When Will State Pensions Systems Go Broke?

Joshua Rauh recently released a study that made bold predictions about when the asset pool of a state’s pension system would run dry.  Illinois topped the list with a “Year Run Out” estimate of 2018–just eight short years away.  Really?

Well, apparently so.  I recently came across this article in Bloomberg BusinessWeek that states:

Illinois’s Teachers Retirement System may sell $3 billion of investments to pay for benefits this year because the state can’t make its contributions to the fund, a spokesman said.

The pension plan sold $200 million of assets in July and $290 million in August, Dave Urbanek, spokesman for the $33 billion fund, said in a phone interview.

“We understand from the comptroller that there is no money to pay us,” said Urbanek. “If we don’t get a state contribution, we will have to sell more.”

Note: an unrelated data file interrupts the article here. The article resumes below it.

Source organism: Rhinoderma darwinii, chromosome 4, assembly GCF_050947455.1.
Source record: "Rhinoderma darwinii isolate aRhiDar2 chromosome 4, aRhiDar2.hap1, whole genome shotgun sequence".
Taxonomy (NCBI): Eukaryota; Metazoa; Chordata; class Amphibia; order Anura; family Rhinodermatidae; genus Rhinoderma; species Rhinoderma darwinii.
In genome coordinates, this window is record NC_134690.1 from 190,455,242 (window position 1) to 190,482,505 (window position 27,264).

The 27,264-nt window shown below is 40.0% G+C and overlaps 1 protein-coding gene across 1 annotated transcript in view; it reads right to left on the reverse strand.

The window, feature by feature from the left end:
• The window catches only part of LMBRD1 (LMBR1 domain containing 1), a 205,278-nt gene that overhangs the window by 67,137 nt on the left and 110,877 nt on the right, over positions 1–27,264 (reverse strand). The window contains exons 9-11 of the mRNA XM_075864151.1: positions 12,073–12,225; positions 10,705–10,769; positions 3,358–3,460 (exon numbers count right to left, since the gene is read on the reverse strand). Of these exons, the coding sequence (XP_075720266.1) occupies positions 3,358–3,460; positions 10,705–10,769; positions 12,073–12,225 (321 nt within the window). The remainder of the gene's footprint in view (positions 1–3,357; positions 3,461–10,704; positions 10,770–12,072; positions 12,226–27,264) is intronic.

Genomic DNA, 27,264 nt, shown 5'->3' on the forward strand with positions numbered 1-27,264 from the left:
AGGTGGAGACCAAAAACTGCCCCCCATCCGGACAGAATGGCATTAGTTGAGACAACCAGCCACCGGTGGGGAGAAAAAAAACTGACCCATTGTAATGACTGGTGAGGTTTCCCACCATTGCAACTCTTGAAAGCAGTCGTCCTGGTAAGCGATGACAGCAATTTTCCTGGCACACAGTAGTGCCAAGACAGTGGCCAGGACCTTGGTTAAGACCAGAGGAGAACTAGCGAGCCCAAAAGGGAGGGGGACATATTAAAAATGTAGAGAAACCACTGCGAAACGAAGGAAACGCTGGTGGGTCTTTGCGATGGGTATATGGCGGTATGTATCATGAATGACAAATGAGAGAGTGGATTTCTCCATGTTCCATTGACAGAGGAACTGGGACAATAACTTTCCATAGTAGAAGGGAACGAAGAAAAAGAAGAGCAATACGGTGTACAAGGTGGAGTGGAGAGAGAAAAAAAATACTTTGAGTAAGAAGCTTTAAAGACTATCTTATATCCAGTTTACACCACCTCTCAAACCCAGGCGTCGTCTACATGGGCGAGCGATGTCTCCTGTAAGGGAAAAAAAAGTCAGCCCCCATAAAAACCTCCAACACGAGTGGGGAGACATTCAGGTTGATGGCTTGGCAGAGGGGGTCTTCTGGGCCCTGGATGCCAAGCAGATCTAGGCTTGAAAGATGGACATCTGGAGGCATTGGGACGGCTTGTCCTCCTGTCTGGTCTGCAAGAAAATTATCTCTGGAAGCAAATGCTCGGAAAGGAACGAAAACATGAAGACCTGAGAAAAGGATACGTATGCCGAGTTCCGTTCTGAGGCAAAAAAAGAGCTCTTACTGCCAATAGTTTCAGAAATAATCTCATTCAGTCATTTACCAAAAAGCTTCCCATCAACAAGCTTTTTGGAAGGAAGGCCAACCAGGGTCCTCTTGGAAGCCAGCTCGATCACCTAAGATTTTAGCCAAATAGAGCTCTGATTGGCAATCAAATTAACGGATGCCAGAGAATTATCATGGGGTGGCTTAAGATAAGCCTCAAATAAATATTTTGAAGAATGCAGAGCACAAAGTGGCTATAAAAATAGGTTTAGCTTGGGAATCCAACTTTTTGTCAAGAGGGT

The fund was forced to sell assets last year, too, as it awaited a state contribution. That payment came after Illinois issued $3.47 billion of taxable bonds to fund its pension contribution in January.

Wow, $3 billion is almost 10 percent of the value of the fund!  In eleven years, the asset pool will be completely gone with withdrawals of that size.  I guess Rauh is pretty much right–eight years, eleven years, close enough.  If I was a retired teacher in Illinois, I would be afraid . . . very afraid.  Then again, if I was a taxpayer in Illinois I would be even more afraid.

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